Ottawa’s Popular Indie Festival Edges Toward Mainstream
Originally published in The Ottawa Citizen, June 1, 2011
The Ottawa Fringe Festival
When & where: June 16-26; various downtown venues
Tickets: In advance at the Fringe office, 200 Daly Ave., Suite 100; online at ottawafringe.com; and at the door. You’ll also need a $2 Fringe pin, available at the office and at the door as a passport to the festival.
Information: 613-232-6162, ottawafringe.com.
OTTAWA — It’s not exactly sporting a suit and tie yet, but at 15 years old the Ottawa Fringe Festival is almost a member of polite society, according to executive producer Natalie Joy Quesnel.
Running June 16-26 in multiple downtown venues, this year’s version of the festival was unveiled June 1.
The celebration of independent theatre is no longer viewed as “just this weird and wacky and inaccessible festival,” Quesnel said in an interview. “It’s more inclusive. Everybody will find something they like. In some ways, it’s become more mainstream, and that’s not a bad thing because it means there are more people who believe in it enough to come and see it.”
This year, 60 companies — more than half from Ottawa, the balance from across Canada and other countries — tackle everything from an alien invasion of Earth (Pick Your Path by Ottawa’s Garkin Productions) to a night on an acute psychiatric ward as seen through the eyes of a jaded nurse (Fruitcake — Ten Commandments from the Psych Ward by the U.K.’s Rob Gee).
There’s also a show about Canadian jazz legend Lenny Breau (Last Gig of Lenny Breau by Vancouver musician Colin Godbout). Australia’s Allan Girod presents When Harry Met Harry, a tale about an awkward office worker who’s forced to take an interpersonal skills development workshop; the show sold out at last year’s Winnipeg Fringe Festival. And Ottawa’s Mi Casa Theatre, which scored a massive hit in 2009 with Countries Shaped Like Stars, is back with its new show, Live from the Belly of a Whale, described as “magic realism with music.”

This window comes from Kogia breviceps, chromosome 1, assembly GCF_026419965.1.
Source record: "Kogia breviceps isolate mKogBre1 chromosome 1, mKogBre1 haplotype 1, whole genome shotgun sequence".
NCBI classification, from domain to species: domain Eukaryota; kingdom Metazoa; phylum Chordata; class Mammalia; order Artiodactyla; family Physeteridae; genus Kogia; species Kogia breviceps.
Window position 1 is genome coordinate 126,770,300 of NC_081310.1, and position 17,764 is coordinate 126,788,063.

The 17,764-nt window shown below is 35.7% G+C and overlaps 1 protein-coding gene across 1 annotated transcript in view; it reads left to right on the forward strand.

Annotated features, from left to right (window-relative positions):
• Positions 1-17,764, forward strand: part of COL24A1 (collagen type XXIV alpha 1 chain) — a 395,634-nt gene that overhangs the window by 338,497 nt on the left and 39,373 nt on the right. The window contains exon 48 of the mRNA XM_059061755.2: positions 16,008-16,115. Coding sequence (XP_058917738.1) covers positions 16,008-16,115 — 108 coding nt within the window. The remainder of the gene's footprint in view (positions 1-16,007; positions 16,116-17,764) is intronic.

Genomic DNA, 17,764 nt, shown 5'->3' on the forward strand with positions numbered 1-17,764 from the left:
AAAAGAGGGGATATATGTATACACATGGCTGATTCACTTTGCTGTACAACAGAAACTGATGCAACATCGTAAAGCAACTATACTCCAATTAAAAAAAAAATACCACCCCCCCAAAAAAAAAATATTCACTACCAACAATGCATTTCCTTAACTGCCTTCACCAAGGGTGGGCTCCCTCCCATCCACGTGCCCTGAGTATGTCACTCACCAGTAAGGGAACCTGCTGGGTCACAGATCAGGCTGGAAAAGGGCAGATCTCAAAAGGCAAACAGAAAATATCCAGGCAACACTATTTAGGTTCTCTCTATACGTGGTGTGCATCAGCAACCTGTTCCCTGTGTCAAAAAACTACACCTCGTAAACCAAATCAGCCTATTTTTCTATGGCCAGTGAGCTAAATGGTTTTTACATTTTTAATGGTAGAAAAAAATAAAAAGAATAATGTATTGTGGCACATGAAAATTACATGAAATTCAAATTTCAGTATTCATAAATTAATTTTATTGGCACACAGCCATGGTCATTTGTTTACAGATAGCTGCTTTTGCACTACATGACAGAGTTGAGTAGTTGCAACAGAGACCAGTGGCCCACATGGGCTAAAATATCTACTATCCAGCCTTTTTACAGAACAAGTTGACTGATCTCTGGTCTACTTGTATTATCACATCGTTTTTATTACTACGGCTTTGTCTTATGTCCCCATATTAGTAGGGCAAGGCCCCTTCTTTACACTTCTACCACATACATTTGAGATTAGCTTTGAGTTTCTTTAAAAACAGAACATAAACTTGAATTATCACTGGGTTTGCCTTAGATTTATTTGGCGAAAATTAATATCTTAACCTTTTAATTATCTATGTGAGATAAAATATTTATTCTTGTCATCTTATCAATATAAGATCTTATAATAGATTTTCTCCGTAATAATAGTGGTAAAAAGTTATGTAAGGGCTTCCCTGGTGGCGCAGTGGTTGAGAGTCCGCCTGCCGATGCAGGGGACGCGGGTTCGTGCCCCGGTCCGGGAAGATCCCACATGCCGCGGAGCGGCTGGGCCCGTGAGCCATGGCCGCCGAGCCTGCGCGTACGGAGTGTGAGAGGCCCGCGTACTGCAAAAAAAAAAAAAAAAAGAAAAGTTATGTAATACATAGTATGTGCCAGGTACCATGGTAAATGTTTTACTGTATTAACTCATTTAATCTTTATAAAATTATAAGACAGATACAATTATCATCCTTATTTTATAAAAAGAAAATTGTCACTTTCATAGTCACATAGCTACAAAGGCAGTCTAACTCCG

Something for everyone indeed.
The festival has enjoyed substantial growth over its short lifetime.
Based in Arts Court, the event has mushroomed from a 36-company festival the first year to the current 60. Attendance in the same period has grown from a couple of thousand to roughly 12,000 in 2010. The operating budget, meanwhile, has quintupled: from $50,000 to $250,000.
Just as importantly, said Quesnel, the number of applications from international performers has skyrocketed, thanks largely to former executive producer Kevin Waghorn’s success in heightening the festival’s profile. Quesnel, who’s been involved with the festival since originally performing there in 2001, replaced Waghorn last year.
Some well-known Ottawa artists can thank festival performances for helping launch their careers. They include Pierre Brault, who debuted Blood on the Moon at the festival in 1999 and has since toured his one-man shows across Canada and internationally. Patrick Gauthier, now artistic associate at the Great Canadian Theatre Company and producer of GCTC’s Undercurrents Festival, is another fringe alumnus. Mi Casa Theatre, which has gone on to perform in the United States and at other Canadian fringe festivals, also got its first taste of real attention at its hometown festival.
To help celebrate its first 15 years, the festival has undergone a rebranding, including a fiery new logo.
The festival has also published a 100-page book covering its history. Off the Record is available online (ottawafringe.com) or at the festival’s offices in Arts Court.
A further vote of confidence in the festival: both Black Sheep Theatre and OYP Theatre School are back. It’s the 15th straight year for both, the only two groups to claim that record.
Black Sheep Theatre will mount the comedy/drama Playing for Advantage. OYP Theatre School presents a comedy showcase as well as once again hosting Mini-Fringers, a theatre day camp for four to 13-year-olds that leaves parents free to take in fringe shows.
Another theatre training institution, Westboro-based Ottawa Theatre School, presents Glitch, a new play by David Hersh whose show I ran to packed houses at The Gladstone last fall.
PlayTime with HM, formerly the Lunchtime Artist Series, presents five late-afternoon panel sessions on theatre reviewing, artists’ social responsibility, and other topics both serious and not-so-much.
In the end, though, the festival is about the shows, whether good, bad or merely OK.
“You never know what you’re going to get,” said Quesnel. “There’s a certain excitement in taking that risk.”